The French Mathematician
While growing up in revolutionary France, Evariste Galois immersed himself in the study of mathematics, a pursuit that allowed him a welcome glimpse of order at a time when chaos consumed his country. Arrogant, ambitious, and brilliant, Galois dreamed of solving the quintic, a complex equation that had baffled many talented mathematicians before him–but after his father’s mysterious death, he devoted himself to Republican politics with the same fervent energy he had applied to his mathematical studies. Rich in historical detail and bursting with intellectual passion, this captivating novel describes a genius’s valiant quest for truth–in a turbulent and uncertain era that in many ways mirrors the one in which we live today.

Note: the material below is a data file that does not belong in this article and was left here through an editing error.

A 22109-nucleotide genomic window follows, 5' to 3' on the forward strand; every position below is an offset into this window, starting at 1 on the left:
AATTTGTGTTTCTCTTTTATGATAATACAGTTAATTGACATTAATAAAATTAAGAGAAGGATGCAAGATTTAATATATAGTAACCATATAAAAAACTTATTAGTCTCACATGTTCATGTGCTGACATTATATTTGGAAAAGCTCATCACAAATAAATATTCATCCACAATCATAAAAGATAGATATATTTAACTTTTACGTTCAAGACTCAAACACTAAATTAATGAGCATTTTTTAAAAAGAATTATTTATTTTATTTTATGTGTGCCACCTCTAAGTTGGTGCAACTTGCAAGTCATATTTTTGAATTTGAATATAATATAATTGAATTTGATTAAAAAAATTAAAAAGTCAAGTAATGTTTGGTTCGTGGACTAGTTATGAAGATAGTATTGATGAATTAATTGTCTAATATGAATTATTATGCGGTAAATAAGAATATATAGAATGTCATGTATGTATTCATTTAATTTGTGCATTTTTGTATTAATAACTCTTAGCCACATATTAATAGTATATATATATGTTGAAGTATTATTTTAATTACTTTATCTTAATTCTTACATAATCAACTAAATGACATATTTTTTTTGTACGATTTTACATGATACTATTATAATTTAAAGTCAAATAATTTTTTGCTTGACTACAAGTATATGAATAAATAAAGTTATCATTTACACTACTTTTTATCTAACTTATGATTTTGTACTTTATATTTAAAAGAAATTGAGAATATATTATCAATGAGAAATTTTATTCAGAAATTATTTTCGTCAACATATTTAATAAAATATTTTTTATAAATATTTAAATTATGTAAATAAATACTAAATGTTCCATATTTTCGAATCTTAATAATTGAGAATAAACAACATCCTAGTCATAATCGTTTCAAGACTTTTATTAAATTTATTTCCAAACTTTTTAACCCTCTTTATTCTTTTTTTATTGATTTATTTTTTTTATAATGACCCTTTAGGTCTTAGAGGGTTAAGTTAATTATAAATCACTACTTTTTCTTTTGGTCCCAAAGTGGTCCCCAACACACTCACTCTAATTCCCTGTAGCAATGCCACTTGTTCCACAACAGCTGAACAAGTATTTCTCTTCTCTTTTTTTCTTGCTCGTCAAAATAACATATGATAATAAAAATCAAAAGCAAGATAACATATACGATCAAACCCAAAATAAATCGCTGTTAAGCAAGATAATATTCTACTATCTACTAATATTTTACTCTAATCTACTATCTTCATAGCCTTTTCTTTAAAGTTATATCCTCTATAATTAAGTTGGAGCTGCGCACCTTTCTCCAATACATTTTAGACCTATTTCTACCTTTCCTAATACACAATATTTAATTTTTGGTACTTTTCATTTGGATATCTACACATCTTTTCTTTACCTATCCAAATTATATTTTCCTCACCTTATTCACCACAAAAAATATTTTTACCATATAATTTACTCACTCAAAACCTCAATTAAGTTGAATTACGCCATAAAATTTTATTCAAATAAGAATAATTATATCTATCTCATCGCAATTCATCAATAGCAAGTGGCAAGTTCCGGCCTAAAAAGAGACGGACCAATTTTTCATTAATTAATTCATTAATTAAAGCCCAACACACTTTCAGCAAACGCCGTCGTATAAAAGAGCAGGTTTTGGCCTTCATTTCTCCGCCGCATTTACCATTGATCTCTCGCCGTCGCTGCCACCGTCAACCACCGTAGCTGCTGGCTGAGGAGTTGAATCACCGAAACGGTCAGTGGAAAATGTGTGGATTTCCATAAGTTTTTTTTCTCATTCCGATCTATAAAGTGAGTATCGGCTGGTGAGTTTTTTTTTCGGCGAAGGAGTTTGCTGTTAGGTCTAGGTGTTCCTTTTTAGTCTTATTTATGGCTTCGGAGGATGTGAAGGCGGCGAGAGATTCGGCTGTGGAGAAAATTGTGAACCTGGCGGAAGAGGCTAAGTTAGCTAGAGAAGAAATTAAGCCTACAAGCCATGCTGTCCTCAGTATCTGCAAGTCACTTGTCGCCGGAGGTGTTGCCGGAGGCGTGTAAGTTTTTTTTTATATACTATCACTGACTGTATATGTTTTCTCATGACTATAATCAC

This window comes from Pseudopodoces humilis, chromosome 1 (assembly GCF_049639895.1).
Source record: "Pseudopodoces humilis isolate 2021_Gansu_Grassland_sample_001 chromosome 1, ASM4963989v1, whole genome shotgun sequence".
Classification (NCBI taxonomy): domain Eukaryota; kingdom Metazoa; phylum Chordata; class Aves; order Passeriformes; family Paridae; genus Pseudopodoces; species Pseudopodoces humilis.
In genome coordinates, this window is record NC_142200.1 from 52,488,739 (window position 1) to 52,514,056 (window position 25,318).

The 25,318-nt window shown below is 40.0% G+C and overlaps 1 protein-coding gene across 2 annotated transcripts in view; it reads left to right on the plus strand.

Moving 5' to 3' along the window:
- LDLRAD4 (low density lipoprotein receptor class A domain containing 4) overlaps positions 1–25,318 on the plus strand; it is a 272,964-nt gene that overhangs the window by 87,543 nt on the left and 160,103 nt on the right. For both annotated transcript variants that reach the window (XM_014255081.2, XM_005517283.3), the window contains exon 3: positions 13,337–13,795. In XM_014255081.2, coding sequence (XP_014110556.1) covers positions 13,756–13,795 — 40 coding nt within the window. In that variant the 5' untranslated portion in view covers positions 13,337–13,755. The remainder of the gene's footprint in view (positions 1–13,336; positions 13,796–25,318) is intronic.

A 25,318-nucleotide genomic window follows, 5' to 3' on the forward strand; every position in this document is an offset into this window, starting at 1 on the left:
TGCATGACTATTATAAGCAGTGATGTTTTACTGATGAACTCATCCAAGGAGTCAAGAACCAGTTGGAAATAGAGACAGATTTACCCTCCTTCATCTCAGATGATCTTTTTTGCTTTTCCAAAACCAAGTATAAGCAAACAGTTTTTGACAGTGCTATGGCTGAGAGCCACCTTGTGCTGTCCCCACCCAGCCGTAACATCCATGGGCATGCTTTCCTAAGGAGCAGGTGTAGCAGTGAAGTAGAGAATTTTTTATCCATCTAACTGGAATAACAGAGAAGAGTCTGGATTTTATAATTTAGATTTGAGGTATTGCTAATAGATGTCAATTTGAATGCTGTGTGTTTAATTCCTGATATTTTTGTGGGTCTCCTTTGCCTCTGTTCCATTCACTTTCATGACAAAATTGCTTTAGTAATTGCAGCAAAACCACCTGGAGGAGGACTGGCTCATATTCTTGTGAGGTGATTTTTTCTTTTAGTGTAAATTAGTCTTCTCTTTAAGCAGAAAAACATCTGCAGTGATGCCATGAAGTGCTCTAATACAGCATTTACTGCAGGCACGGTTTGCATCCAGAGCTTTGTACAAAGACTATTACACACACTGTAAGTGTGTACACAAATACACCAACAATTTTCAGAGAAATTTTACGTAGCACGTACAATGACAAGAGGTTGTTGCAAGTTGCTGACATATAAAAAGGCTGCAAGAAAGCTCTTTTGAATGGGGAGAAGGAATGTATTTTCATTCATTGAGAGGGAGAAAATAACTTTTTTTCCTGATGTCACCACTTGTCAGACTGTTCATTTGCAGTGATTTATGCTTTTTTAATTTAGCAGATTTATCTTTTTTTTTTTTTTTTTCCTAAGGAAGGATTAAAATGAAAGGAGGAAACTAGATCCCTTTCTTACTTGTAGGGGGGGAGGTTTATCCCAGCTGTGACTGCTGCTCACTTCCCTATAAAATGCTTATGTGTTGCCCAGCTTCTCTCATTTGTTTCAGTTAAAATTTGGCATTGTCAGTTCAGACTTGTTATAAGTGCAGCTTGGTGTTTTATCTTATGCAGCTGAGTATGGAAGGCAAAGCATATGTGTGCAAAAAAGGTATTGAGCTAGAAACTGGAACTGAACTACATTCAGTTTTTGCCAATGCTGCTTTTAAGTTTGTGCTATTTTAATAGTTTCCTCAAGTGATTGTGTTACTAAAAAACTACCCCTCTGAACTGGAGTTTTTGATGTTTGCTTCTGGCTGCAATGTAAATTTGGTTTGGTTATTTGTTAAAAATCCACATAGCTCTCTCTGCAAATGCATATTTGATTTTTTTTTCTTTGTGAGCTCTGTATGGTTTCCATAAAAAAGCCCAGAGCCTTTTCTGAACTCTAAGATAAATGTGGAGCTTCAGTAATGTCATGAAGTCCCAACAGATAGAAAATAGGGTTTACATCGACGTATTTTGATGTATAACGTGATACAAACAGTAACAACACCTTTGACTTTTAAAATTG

I am sharing this review for posterity’s sake, this is the very first review I ever wrote and posted online. I blogged this review over ten years ago on December 13, 2001. I meant to post it here on its ten year anniversary but the holidays got in the way. Instead I am posting it today to kick off a new year with. This review is full of spoilers (seriously, it spoils just about the whole book) and is really more of a book report than a review but I can definitely see some of my beginnings in this and so I decided what better way to start a new year than with my start in book blogging. Enjoy!